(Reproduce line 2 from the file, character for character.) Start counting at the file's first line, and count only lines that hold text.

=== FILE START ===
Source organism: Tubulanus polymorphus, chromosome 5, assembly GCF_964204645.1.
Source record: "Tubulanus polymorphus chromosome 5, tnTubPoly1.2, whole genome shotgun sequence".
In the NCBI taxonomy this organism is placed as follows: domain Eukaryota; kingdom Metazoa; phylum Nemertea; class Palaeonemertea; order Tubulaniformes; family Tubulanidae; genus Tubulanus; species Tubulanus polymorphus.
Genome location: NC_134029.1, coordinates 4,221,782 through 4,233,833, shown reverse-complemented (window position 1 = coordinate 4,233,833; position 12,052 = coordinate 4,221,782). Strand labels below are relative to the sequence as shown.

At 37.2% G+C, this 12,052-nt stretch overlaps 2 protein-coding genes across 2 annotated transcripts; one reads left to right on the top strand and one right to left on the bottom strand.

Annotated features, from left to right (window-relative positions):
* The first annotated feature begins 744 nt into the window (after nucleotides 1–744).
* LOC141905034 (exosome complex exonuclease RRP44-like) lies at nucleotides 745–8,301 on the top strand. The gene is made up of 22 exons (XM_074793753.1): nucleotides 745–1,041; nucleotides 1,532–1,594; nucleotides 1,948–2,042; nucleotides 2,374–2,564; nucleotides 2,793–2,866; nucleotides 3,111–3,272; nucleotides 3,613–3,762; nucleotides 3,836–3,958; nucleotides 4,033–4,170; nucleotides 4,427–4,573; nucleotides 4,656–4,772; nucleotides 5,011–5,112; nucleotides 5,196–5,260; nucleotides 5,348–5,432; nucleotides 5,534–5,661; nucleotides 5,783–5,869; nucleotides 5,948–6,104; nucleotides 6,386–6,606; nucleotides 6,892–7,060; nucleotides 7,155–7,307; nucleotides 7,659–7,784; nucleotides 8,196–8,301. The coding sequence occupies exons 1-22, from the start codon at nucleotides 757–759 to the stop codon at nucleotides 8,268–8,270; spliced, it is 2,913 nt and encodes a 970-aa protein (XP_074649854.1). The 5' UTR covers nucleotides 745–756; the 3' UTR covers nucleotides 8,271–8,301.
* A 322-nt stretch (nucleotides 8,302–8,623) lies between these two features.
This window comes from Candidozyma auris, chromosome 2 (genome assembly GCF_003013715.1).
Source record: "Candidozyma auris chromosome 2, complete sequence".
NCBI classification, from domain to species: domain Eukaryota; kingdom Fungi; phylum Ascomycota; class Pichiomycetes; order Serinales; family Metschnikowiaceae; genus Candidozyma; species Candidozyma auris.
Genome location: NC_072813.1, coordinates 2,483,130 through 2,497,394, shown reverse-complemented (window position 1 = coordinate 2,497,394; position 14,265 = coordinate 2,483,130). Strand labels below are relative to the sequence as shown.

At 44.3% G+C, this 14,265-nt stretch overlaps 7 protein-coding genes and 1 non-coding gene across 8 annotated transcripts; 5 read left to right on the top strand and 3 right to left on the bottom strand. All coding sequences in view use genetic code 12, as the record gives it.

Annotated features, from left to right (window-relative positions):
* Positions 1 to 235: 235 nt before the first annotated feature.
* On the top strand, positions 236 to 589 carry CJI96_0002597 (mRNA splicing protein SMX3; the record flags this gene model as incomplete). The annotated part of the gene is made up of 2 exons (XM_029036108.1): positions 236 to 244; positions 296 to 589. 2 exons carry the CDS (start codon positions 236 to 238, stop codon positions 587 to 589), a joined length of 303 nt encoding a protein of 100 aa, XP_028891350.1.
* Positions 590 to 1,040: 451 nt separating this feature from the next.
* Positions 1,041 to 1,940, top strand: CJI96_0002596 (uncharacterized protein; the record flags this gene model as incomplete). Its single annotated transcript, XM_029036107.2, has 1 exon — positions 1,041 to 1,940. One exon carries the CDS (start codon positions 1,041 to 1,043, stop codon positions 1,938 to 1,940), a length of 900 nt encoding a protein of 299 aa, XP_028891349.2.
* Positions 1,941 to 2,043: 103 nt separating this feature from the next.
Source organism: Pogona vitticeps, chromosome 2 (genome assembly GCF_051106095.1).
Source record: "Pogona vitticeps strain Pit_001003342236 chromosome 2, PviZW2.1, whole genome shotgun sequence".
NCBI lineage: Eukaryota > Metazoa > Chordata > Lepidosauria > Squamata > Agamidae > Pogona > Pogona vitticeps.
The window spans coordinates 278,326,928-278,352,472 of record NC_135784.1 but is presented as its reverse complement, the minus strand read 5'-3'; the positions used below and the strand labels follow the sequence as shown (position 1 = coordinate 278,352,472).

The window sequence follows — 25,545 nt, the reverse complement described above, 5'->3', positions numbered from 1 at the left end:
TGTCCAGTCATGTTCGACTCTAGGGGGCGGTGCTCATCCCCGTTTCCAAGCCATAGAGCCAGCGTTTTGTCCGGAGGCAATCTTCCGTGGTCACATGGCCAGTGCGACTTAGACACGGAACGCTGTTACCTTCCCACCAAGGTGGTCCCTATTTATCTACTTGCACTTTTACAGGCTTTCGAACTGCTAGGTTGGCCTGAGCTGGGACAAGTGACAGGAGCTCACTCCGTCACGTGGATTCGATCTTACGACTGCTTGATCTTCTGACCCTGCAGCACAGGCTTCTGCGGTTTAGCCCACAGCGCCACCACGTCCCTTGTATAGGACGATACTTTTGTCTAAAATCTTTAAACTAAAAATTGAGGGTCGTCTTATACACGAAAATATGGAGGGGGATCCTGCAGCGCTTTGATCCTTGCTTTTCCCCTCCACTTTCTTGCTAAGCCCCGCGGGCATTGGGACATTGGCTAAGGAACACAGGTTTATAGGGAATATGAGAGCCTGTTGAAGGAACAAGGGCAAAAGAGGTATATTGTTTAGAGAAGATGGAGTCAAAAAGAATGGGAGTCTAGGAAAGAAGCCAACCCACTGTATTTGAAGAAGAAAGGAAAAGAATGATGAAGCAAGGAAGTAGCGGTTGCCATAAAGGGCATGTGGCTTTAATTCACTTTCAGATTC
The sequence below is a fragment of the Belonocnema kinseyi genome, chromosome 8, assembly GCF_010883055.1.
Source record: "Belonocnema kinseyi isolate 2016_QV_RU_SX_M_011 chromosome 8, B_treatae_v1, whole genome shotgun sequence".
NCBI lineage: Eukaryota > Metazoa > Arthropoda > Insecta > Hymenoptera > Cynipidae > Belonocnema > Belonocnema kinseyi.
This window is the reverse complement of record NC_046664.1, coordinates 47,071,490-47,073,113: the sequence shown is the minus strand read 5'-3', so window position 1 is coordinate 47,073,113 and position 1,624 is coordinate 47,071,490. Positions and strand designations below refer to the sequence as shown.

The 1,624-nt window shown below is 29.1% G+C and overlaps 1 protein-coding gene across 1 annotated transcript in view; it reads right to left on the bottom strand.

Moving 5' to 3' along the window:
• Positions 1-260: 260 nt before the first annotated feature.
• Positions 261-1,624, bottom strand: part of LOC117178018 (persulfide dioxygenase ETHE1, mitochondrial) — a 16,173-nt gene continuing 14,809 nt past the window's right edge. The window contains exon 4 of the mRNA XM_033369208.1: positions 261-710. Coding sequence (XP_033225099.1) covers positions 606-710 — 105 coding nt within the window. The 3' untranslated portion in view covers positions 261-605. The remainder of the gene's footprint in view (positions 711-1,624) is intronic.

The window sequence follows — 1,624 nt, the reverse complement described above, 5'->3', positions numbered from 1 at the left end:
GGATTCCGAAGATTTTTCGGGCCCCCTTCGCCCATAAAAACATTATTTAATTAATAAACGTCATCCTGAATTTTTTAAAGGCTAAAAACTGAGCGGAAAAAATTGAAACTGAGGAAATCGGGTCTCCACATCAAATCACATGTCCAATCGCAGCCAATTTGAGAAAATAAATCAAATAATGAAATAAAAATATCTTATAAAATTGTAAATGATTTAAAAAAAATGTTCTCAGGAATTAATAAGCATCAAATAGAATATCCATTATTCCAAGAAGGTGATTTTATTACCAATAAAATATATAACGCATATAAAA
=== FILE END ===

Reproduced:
Source record: "Tubulanus polymorphus chromosome 5, tnTubPoly1.2, whole genome shotgun sequence".